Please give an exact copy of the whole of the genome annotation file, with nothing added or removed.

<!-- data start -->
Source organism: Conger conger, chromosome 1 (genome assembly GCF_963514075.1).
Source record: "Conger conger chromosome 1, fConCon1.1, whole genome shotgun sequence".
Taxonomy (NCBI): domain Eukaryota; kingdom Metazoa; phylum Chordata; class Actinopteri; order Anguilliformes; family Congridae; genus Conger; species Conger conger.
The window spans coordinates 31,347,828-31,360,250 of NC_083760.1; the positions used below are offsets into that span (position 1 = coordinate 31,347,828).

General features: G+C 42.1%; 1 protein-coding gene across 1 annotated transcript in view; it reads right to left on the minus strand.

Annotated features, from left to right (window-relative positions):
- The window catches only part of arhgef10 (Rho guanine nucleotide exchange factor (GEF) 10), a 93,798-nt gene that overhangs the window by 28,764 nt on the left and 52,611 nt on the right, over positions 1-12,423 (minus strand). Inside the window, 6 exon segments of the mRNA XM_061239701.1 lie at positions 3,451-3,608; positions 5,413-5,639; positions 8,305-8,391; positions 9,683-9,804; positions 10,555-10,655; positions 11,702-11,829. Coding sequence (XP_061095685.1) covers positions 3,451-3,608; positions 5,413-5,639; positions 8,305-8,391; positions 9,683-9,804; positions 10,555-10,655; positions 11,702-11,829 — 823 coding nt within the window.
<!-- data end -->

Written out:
Source organism: Conger conger, chromosome 1 (genome assembly GCF_963514075.1).
Source record: "Conger conger chromosome 1, fConCon1.1, whole genome shotgun sequence".
Taxonomy (NCBI): domain Eukaryota; kingdom Metazoa; phylum Chordata; class Actinopteri; order Anguilliformes; family Congridae; genus Conger; species Conger conger.
The window spans coordinates 31,347,828-31,360,250 of NC_083760.1; the positions used below are offsets into that span (position 1 = coordinate 31,347,828).

General features: G+C 42.1%; 1 protein-coding gene across 1 annotated transcript in view; it reads right to left on the minus strand.

Annotated features, from left to right (window-relative positions):
- The window catches only part of arhgef10 (Rho guanine nucleotide exchange factor (GEF) 10), a 93,798-nt gene that overhangs the window by 28,764 nt on the left and 52,611 nt on the right, over positions 1-12,423 (minus strand). Inside the window, 6 exon segments of the mRNA XM_061239701.1 lie at positions 3,451-3,608; positions 5,413-5,639; positions 8,305-8,391; positions 9,683-9,804; positions 10,555-10,655; positions 11,702-11,829. Coding sequence (XP_061095685.1) covers positions 3,451-3,608; positions 5,413-5,639; positions 8,305-8,391; positions 9,683-9,804; positions 10,555-10,655; positions 11,702-11,829 — 823 coding nt within the window.